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Ask Alfie

Q1. What’s the best way (if any) to re-use compost from summer plants? If we can’t what’s the best way to recycle it?

If the potting compost was new for your summer plants, then with a very minor re-fresh you should be able to re-use it for your autumn / winter planting. You will need to feed from time to time with a potash biased fertiliser.

If the compost is more than a season old, it is a good idea to completely replace it, in which case simply tip the old potting compost onto your garden beds or mix in with your composting.

 

Q2. Can I leave my lemon plant outside in the winter?

We have a client in Bayswater who leaves his lemon tree out on his balcony in winter and it seems to come through fine each year. North London is of course more risky, but with good drainage and a south facing, sheltered location they stand a chance of survival. If you have a conservatory or greenhouse, (and space!) I would strongly recommend bringing them in for the winter, or failing that protecting with fleece if a cold snap is predicted. Don’t forget, Citrus plants prefer a slightly acid soil and rainwater rather than tap water.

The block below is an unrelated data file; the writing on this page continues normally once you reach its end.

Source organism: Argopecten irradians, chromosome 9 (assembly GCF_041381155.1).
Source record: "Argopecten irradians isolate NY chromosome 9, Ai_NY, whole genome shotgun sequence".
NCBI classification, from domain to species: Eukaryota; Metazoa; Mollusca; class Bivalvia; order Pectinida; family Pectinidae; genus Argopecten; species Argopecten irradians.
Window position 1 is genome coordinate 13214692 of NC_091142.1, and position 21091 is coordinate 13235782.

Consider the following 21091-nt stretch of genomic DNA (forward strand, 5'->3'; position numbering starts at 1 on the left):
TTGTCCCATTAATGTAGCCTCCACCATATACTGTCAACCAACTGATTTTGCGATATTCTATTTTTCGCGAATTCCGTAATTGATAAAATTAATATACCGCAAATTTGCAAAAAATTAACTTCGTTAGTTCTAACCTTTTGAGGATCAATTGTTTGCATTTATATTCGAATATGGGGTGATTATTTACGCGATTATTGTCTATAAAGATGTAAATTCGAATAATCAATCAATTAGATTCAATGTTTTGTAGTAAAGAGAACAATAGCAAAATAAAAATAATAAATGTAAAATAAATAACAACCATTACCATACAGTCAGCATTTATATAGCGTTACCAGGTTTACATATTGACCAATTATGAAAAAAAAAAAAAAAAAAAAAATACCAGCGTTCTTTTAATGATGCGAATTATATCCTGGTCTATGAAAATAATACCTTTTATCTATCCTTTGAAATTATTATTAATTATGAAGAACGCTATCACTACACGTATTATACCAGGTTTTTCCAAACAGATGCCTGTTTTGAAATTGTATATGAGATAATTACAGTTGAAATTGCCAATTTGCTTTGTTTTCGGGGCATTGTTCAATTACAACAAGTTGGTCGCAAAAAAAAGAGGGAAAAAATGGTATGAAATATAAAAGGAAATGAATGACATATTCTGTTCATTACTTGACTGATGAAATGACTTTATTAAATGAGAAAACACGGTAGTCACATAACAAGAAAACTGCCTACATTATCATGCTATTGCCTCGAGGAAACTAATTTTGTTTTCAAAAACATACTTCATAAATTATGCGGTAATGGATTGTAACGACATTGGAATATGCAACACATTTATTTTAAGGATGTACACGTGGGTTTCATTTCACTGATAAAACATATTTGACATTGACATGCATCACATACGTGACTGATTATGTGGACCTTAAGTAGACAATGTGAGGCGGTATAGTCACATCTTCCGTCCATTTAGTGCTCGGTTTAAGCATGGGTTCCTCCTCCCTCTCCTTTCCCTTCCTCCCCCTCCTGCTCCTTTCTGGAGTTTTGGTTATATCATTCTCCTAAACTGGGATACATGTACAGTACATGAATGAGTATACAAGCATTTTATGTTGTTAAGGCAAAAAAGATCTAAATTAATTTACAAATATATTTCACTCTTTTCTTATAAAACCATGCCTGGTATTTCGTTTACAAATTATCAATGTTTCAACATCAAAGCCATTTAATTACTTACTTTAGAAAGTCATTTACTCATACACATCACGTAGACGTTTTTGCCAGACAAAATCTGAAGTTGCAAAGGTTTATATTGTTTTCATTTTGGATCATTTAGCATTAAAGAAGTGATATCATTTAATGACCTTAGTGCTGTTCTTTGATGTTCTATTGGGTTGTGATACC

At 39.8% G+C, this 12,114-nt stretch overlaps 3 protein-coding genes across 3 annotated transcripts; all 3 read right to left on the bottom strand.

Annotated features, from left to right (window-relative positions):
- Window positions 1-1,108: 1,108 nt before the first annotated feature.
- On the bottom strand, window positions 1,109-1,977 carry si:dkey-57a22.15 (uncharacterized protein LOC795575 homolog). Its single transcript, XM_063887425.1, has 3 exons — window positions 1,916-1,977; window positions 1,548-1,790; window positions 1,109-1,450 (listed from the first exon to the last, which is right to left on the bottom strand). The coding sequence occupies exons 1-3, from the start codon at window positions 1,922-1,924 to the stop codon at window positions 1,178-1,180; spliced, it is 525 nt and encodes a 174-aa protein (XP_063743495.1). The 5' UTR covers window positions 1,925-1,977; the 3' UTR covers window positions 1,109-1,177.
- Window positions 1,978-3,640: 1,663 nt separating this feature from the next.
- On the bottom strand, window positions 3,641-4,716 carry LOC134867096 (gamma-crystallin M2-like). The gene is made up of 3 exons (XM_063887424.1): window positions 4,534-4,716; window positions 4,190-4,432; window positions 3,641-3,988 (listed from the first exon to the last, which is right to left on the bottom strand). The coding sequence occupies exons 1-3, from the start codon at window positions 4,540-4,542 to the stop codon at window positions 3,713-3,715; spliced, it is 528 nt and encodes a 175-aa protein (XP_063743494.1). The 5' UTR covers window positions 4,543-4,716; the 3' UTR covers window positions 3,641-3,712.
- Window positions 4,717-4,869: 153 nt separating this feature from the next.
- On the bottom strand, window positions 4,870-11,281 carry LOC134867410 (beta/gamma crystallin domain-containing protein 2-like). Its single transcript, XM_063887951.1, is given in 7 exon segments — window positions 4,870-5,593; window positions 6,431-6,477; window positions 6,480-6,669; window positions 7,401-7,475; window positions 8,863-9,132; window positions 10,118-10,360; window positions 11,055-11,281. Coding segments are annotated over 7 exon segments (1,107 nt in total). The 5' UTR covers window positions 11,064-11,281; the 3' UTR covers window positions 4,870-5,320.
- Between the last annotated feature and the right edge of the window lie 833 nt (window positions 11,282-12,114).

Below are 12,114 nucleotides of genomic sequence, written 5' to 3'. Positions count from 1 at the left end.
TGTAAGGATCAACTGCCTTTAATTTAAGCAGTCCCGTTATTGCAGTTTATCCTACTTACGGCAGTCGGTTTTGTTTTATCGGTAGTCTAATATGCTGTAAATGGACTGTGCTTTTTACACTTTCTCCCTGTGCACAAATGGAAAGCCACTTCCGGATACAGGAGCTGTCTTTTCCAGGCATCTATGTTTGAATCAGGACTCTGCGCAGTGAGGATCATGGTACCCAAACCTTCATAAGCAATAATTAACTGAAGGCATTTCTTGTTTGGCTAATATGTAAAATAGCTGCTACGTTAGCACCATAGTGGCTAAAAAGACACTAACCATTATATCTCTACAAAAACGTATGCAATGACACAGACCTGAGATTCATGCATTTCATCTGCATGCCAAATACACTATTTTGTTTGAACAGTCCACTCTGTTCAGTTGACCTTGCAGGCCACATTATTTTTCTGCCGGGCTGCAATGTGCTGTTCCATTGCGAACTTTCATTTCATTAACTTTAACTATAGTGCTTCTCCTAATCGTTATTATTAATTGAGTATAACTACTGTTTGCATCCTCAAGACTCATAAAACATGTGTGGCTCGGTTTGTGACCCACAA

Q3. I like to leave the dead flowers on my herbaceous plants for the birds, but would the plants do better next year if I cut them?

I think generally with established plants not really, as the old flowers would naturally remain, set seed and then wither. In fact the dead flowers on many plants look great – sedums, achilleas and ornamental grasses spring to mind. However it is a good idea to dead head young plants so their energy can go into root establishment, and of course if you like things neat and tidy there will be a point where the housekeeping urge may take priority! But it’s always good to leave food and nesting material for our feathered friends. Big topic with lots more to think about.

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Alfie Bines
About Alfie Bines (24 Articles)
I have been tending the gardens of North London for longer than I care to remember accumulating a huge amount of horticultural knowledge along the way.